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Gut 55:205-211 doi:10.1136/gut.2005.073817
  • Inflammatory bowel disease

Reduced diversity of faecal microbiota in Crohn’s disease revealed by a metagenomic approach

  1. C Manichanh1,
  2. L Rigottier-Gois1,
  3. E Bonnaud1,
  4. K Gloux1,
  5. E Pelletier2,
  6. L Frangeul3,
  7. R Nalin4,
  8. C Jarrin4,
  9. P Chardon5,
  10. P Marteau6,
  11. J Roca7,
  12. J Dore1
  1. 1Unité d’Ecologie et de Physiologie du système Digestif, INRA Jouy-en-Josas, France
  2. 2Genoscope, Centre National de Séquençage, Evry cedex, France
  3. 3Genopole, Institut Pasteur, Paris, France
  4. 4LibraGen, Bat Canal Biotech I, Toulouse, France
  5. 5UMR INRA CEA radiobiologie et étude du génome, INRA Domaine de Vilvert, Jouy-en-Josas, Cedex France
  6. 6Gastroenterology Department, European Hospital Georges Pompidou, Paris, France
  7. 7Department of Molecular Biology, IBMB-CSIC, Barcelona, Spain
  1. Correspondence to:
    Dr J Dore
    INRA-UEPSD, 78350 Jouy-en-Josas, France; joel.dore{at}jouy.inra.fr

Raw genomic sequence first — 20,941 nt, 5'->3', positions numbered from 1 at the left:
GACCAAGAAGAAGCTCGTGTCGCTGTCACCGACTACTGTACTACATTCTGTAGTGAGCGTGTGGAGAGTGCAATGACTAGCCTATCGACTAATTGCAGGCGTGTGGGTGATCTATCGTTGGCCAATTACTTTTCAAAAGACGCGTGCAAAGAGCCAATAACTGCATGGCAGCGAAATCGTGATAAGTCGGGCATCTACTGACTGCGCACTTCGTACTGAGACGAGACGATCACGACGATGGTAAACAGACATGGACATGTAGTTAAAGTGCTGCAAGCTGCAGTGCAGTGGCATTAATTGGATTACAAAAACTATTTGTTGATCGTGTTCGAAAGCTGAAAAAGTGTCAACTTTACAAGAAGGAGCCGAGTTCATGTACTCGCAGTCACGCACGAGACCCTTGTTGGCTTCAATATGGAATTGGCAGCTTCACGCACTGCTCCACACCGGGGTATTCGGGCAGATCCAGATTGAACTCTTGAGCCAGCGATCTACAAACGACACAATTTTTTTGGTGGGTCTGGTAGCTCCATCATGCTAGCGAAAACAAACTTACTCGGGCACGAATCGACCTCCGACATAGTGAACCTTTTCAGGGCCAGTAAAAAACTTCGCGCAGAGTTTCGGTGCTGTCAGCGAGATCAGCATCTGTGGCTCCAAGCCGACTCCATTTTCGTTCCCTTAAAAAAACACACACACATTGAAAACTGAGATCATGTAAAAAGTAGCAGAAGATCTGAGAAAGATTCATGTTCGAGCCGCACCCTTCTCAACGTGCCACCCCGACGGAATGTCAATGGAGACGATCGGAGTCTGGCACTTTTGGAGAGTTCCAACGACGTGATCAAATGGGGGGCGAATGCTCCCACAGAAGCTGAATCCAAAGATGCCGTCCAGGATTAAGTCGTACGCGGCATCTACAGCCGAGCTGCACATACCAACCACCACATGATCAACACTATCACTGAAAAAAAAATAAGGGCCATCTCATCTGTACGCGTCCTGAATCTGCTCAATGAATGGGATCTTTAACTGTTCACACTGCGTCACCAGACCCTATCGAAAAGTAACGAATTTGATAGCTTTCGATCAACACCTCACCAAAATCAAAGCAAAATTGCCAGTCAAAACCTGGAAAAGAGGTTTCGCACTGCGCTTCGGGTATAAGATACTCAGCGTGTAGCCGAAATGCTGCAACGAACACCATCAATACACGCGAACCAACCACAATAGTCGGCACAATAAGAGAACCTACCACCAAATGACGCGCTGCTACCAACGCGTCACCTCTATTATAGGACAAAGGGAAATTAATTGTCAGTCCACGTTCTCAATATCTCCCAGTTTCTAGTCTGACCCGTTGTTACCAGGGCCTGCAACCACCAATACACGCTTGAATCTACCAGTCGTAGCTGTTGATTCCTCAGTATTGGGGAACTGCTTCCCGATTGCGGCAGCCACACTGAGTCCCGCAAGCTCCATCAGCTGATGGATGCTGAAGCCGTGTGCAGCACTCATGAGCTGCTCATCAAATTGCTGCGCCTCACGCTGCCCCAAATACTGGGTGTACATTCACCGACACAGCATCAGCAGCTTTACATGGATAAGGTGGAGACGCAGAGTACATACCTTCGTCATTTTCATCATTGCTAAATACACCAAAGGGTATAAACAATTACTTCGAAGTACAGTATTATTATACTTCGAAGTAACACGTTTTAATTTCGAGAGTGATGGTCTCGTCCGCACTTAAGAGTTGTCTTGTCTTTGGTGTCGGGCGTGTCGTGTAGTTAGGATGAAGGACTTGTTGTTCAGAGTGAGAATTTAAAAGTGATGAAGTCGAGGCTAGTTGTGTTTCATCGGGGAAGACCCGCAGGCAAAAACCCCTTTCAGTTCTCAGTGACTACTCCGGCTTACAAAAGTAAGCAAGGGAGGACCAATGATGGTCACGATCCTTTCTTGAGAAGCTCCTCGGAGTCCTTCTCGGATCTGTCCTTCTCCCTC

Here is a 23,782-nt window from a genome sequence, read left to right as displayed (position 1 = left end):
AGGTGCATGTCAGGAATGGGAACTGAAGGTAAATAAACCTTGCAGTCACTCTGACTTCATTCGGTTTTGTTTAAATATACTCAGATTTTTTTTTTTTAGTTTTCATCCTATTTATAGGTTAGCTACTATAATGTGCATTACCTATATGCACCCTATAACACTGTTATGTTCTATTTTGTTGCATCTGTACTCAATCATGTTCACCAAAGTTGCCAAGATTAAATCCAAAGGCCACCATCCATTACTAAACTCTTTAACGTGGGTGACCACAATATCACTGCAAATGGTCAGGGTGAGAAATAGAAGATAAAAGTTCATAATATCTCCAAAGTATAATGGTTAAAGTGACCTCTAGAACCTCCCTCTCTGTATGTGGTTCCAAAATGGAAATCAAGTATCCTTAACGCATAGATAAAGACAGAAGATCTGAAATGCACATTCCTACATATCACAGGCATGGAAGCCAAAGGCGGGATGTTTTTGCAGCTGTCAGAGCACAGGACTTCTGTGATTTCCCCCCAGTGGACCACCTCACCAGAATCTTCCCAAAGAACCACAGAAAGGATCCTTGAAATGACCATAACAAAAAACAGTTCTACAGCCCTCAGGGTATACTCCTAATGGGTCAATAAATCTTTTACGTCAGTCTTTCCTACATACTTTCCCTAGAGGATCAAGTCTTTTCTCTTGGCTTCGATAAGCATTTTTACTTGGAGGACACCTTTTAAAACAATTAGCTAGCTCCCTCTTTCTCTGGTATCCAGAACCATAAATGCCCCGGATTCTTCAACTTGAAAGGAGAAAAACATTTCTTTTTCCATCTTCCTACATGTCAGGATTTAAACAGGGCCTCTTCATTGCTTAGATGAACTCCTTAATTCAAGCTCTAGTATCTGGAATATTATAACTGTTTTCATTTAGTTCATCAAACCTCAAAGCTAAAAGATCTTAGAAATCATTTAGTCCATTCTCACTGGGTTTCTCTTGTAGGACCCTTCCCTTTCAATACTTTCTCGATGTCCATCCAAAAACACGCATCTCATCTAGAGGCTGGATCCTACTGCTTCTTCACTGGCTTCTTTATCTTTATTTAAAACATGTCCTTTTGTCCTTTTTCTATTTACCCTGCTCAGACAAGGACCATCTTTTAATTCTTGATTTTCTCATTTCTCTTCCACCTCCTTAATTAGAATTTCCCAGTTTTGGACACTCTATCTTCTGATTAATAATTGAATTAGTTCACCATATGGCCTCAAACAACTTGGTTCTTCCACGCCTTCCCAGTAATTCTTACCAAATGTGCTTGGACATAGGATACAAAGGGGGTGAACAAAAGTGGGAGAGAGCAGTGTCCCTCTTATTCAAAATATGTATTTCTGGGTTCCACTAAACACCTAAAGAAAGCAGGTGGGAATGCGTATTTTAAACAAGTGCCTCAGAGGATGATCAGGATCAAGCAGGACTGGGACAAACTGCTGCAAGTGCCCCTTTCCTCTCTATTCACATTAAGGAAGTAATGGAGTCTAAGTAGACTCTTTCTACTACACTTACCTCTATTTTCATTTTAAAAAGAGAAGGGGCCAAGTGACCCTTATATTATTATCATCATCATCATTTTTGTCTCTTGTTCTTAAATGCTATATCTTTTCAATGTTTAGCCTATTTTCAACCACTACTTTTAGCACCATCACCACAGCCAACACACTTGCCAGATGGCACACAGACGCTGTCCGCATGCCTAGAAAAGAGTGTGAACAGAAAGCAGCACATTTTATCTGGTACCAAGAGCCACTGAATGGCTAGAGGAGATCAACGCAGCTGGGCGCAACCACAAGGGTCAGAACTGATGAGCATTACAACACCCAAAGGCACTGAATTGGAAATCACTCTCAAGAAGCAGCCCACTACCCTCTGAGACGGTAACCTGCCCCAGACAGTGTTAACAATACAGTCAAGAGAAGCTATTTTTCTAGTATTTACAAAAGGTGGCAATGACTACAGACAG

• Accepted 19 September 2005
  • Revised 14 September 2005
  • Published Online First 27 September 2005

Abstract

Background and aim: A role for the intestinal microbial community (microbiota) in the onset and chronicity of Crohn’s disease (CD) is strongly suspected. However, investigation of such a complex ecosystem is difficult, even with culture independent molecular approaches.

Methods: We used, for the first time, a comprehensive metagenomic approach to investigate the full range of intestinal microbial diversity. We used a fosmid vector to construct two libraries of genomic DNA isolated directly from faecal samples of six healthy donors and six patients with CD. Bacterial diversity was analysed by screening the two DNA libraries, each composed of 25 000 clones, for the 16S rRNA gene by DNA hybridisation.

Results: Among 1190 selected clones, we identified 125 non-redundant ribotypes mainly represented by the phyla Bacteroidetes and Firmicutes. Among the Firmicutes, 43 distinct ribotypes were identified in the healthy microbiota, compared with only 13 in CD (p<0.025). Fluorescent in situ hybridisation directly targeting 16S rRNA in faecal samples analysed individually (n = 12) confirmed the significant reduction in the proportion of bacteria belonging to this phylum in CD patients (p<0.02).

Conclusion: The metagenomic approach allowed us to detect a reduced complexity of the bacterial phylum Firmicutes as a signature of the faecal microbiota in patients with CD. It also indicated the presence of new bacterial species.

Footnotes

  • Published online first 27 September 2005

  • Conflict of interest: None declared.

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